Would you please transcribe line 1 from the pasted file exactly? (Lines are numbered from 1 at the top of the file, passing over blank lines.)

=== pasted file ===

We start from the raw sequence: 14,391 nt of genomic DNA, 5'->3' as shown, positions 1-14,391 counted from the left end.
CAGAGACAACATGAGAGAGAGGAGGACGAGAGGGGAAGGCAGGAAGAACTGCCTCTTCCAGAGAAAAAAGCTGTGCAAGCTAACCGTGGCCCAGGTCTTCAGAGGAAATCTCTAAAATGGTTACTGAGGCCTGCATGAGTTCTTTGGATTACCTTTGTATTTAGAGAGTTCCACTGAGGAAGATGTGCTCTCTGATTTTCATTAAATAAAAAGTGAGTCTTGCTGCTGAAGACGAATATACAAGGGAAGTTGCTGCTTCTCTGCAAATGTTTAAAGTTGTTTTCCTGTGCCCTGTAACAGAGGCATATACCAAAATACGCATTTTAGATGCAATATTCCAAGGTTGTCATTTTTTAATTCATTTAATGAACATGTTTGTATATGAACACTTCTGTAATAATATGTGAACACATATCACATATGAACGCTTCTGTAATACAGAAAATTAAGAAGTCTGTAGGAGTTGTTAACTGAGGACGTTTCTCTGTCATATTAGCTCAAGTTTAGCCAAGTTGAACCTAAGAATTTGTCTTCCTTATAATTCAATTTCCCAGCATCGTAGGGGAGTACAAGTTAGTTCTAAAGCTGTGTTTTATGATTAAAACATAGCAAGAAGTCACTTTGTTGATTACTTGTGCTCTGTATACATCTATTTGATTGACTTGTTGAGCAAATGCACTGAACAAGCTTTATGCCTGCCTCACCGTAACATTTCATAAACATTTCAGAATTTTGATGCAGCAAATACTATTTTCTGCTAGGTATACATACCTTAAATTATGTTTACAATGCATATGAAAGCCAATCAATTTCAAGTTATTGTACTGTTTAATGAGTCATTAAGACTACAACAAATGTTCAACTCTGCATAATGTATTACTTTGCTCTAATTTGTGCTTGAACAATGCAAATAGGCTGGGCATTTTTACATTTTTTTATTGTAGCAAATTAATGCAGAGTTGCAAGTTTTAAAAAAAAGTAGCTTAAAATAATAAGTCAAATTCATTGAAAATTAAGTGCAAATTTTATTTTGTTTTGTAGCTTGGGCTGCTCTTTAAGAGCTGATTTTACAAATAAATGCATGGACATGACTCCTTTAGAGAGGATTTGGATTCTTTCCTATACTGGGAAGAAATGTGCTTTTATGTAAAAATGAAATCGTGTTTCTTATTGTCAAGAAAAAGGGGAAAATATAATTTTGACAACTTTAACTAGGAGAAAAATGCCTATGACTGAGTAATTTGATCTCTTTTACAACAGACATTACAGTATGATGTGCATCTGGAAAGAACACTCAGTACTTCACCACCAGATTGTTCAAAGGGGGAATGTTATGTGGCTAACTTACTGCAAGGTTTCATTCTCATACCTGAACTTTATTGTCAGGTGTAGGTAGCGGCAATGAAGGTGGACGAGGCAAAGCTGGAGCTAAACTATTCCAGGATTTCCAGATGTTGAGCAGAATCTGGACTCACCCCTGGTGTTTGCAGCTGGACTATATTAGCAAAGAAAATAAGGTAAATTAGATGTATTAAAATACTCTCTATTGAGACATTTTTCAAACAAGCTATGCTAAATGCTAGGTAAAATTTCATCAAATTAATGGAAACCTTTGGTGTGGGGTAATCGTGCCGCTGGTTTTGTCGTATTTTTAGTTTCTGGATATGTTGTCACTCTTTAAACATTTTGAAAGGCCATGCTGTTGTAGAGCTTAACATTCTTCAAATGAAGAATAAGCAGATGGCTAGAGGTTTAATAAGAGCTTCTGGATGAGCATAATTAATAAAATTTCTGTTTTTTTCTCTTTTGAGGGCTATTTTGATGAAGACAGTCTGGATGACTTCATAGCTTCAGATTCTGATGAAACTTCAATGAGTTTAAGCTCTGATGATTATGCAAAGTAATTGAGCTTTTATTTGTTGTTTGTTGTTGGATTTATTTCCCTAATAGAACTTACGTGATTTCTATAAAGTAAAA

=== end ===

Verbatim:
We start from the raw sequence: 14,391 nt of genomic DNA, 5'->3' as shown, positions 1-14,391 counted from the left end.